LOVE THAT WOODY
When Woody Hayes (You Love Woody or Hate Him, Sept. 24) first came to Ohio State, I was a senior there and I well remember the reaction on campus when he lost his first game: by the time we walked from the stadium to Fraternity Row on Fifteenth Avenue, someone had erected on a temporarily vacant lot a huge tombstone bearing this epitaph:
Here Lies Woody
At the time I was heartily in accord with the sentiment, because of Hayes's determination to force his style upon the lettermen returning from a magnificent single-wing team, headed by Vic Janowicz. Roy Terrell is correct in saying that Woody hasn't changed, but people around him have, and I am happy to cast my vote with Woody's growing host of admirers.
NORMAN C. ROETTGER
Fort Lauderdale, Fla.
An article on the greatest college football players of all time (Sept. 24) that does not include George Wilson of the University of Washington (1922-1925) is like an article of the greatest baseball players of all time that does not include Ty Cobb or Babe Ruth.
Ernie Nevers might possibly have been the greatest but, if so, his margin over George Wilson was very, very slight. This is not hearsay. I played against them.
ROBERT T. MAUTZ
•This magazine welcomes an opinion from a former Oregon right end who is a pretty fair candidate for football, immortality himself.—ED.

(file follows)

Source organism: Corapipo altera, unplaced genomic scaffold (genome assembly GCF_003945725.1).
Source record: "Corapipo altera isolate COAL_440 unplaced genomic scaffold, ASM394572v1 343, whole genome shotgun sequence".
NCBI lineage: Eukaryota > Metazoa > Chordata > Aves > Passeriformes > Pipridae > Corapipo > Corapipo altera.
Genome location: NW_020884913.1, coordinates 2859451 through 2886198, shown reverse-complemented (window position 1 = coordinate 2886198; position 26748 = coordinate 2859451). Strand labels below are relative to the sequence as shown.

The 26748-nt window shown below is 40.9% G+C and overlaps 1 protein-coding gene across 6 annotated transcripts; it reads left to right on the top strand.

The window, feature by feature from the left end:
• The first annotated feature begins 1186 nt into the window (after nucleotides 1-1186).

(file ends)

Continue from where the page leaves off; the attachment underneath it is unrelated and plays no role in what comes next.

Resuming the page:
Upon reading the University of Michigan corner in your college football issue (Sept, 24) I was deeply humiliated at being called a "Spartan," but amazed at your inaccuracy in an area you should know well, namely the Big Ten. In case it has somehow slipped your collective minds, our not too friendly neighbors to the north—Michigan State—are known as Spartans in most sections of this land and we here in Ann Arbor pride ourselves in being Wolverines.
The Michigan Daily
Ann Arbor, Mich.
Wolverines—God bless us every one!
BARBARA KRAUSE BUNBURY
A wolverine, according to my Webster's, is a "stocky flesh-eating mammal with thick fur, and closely related to the European glutton." In addition it is becoming quite rare in the State of Michigan—almost extinct, you might say, around here anyway.
THOMAS A. DUTCH
East Lansing, Mich.
I have never missed reading your fine magazine but one thing has got to stop!